Upon clicking on the user profile link, instead of the guest default page displaying, a Sueetie-specific page is shown with the email notification and wiki timezone setting function along with a similar message as before instructing the Community Member to contact the site administrator to upgrade their account to support document update email notifications.


RSS support is deeply embedded into ScrewTurn Wiki, so document update email notification is really overkill anyway. On each page you can subscribe to that page (so you’ll receive all page updates via RSS instead of email), you can subscribe to the entire library, or you can subscribe to that page’s discussions. Pretty great.


How to Create Wiki User Accounts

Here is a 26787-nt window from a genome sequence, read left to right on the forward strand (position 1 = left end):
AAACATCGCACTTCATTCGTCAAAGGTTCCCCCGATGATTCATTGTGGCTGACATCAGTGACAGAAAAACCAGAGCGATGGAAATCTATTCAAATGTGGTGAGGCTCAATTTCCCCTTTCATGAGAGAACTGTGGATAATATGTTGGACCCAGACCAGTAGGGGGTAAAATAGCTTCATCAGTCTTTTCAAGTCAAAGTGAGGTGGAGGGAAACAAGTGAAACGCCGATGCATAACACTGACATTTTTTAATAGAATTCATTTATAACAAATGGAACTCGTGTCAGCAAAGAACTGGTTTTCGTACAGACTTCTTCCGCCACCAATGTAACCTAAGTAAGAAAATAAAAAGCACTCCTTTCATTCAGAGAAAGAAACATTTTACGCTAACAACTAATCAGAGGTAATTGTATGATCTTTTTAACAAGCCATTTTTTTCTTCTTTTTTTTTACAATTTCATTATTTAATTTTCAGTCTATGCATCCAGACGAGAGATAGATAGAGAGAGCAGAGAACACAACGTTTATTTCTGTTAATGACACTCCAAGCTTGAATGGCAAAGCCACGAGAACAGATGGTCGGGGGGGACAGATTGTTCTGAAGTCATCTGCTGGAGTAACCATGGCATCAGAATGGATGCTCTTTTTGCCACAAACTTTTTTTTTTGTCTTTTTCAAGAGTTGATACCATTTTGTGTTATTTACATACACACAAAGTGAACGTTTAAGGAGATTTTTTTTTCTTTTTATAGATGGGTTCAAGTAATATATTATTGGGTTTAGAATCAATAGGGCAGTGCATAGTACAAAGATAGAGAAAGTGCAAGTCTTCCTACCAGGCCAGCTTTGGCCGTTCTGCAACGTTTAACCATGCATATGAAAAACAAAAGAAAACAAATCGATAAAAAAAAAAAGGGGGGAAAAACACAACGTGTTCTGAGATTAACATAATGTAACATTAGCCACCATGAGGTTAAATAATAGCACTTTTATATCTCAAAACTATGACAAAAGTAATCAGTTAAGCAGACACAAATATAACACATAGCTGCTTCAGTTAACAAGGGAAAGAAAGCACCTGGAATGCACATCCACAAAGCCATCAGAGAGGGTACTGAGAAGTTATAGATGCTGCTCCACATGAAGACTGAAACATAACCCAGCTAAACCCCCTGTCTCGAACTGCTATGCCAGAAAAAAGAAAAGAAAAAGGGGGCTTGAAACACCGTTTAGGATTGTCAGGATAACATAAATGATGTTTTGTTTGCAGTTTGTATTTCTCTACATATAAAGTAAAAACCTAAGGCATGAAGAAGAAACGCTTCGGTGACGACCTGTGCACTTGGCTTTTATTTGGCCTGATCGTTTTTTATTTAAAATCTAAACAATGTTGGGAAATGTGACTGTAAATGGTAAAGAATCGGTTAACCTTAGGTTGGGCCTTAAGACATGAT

A ScrewTurn Wiki Account feature enables Sueetie Community Administrators to quickly create wiki accounts.


What if I don’t want this "loosely-constructed" membership on my Sueetie Community?

By default, a wiki account is created for all community members when they register. If you want to implement this model of wiki membership to enhance performance and scalability of your community down the road, simply uncheck the "Create Wiki User Account" on the General Site Settings Administration Page.


Article written by

A long time developer, I was an early adopter of Linux in the mid-90's for a few years until I entered corporate environments and worked with Microsoft technologies like ASP, then .NET. In 2008 I released Sueetie, an Online Community Platform built in .NET. In late 2012 I returned to my Linux roots and locked in on Java development. Much of my work is available on GitHub.